For those of you with children or grandchildren about to start college, there may be some good news to report. Congress seems ready to agree to a deal that would prevent interest rates on federal subsidized student loans from doubling to 6.8 percent. Democrats and Republicans both say they want the deal, but they’re still arguing over how to finance it.
If they can reach agreement by July 1, rates will remain at 3.4 percent for another year. And that would have a big impact on student budgets: A borrower who has loans of $25,000 is currently paying about $850 a year in interest. Interest rates jumping to 6.8 percent would take that annual cost to about $1,700.
That’s welcome (and wise) news in an election year. But let’s not forget—and boomers with kids in college couldn’t if they wanted to—that the financing of higher education has reached crisis mode. The debate over its affordability, and value, has never been louder.
Tuition costs continue to escalate, federal aid covers less, and new graduates are having more difficulty than ever finding jobs in a prolonged weak economy.
That means students are graduating with enormous loans on their backs. The average student loan debt for undergraduate students is $26,000; 10 percent owe more than $54,000.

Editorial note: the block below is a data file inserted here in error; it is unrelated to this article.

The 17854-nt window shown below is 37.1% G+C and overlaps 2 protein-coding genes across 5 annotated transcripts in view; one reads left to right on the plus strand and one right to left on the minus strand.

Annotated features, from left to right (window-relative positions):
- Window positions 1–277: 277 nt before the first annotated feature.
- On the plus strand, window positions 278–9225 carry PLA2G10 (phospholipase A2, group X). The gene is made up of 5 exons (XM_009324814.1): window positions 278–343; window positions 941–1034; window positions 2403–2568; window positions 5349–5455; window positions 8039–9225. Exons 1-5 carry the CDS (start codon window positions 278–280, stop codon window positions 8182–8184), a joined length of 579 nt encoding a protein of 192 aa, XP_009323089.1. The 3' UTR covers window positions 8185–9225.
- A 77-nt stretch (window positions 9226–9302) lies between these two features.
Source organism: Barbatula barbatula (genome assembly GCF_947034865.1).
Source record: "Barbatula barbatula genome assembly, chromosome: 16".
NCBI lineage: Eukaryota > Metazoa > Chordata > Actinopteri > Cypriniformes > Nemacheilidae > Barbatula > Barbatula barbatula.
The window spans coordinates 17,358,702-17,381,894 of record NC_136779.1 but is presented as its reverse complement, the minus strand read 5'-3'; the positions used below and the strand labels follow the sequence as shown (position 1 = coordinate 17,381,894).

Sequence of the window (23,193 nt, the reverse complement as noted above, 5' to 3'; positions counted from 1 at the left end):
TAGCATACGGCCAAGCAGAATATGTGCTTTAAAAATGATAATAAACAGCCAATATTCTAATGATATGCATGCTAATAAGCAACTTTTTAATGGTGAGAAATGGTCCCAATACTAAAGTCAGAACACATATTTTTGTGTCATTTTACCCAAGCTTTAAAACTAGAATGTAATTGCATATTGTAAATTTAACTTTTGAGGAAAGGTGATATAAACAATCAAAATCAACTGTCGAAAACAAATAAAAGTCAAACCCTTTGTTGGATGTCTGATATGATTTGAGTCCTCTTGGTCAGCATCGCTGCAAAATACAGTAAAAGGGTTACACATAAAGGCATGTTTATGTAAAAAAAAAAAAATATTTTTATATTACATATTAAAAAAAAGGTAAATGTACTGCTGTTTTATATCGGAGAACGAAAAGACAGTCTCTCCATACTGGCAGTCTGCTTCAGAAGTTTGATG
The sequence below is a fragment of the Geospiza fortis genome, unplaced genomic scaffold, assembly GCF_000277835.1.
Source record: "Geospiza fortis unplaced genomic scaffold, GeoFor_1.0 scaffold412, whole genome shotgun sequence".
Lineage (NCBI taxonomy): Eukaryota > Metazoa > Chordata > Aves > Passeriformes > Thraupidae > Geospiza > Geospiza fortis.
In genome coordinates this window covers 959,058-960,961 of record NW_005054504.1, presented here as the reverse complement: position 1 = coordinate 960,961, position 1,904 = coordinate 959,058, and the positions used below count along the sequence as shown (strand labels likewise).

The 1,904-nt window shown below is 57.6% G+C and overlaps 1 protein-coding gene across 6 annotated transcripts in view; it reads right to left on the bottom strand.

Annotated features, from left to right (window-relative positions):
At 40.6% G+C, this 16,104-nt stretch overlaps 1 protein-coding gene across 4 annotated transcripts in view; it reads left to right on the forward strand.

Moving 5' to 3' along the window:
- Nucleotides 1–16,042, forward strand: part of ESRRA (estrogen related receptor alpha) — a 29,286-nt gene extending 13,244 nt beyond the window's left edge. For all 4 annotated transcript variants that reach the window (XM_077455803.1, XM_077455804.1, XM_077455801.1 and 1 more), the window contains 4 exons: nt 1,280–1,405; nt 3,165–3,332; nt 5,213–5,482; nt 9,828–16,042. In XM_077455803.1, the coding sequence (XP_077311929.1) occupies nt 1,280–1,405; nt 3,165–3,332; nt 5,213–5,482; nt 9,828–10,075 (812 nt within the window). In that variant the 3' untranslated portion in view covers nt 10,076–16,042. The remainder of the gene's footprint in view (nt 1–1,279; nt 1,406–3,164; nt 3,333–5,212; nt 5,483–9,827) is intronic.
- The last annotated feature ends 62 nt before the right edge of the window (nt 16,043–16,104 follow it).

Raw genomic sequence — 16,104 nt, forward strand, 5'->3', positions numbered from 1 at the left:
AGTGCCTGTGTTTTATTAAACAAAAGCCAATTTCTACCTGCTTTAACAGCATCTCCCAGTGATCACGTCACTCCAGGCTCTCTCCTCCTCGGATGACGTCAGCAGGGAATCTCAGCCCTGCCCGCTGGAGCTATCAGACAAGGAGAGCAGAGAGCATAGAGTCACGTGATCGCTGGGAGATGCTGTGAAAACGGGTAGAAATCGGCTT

That debt never seems to go away for the more than 2 million adults age 60 and up who still owe on student loans. Some of these people paid for their children’s or grandchildren’s education, while others returned to school at midlife seeking retraining for better job opportunities.
Illinois Sen. Dick Durbin, assistant majority leader, is leading a charge to let people discharge private student loans in bankruptcy. (Federal loans would remain immune from bankruptcy.) The bill, the Know Before You Owe Act of 2012, would also require schools to counsel students before they take on private student loan debt and inform them if they have any untapped federal student loan eligibility.
He established a place on his website where people can relay their stories about taking on private student loan debt.
Durbin shared one story in which a grandmother cosigned a private loan for her granddaughter. When the granddaughter failed to pay it back, the bank garnished the grandmother’s Social Security checks. He says other older adults have written that they can’t retire because they still have outstanding student loans they took on for their children.
He called the “student debt bomb” a wake-up call to Americans.
“Student loan debt has surpassed credit card debt in America,” Durbin says. “More people are deeply in debt, they can’t buy a home [or] a car. They’re still living in their parent’s basement.”
Critics counter that few students would be able to get private loans if bankruptcy could wipe out the obligation to repay. Most other types of loans are secured by assets, or by people who are employed and have a credit record.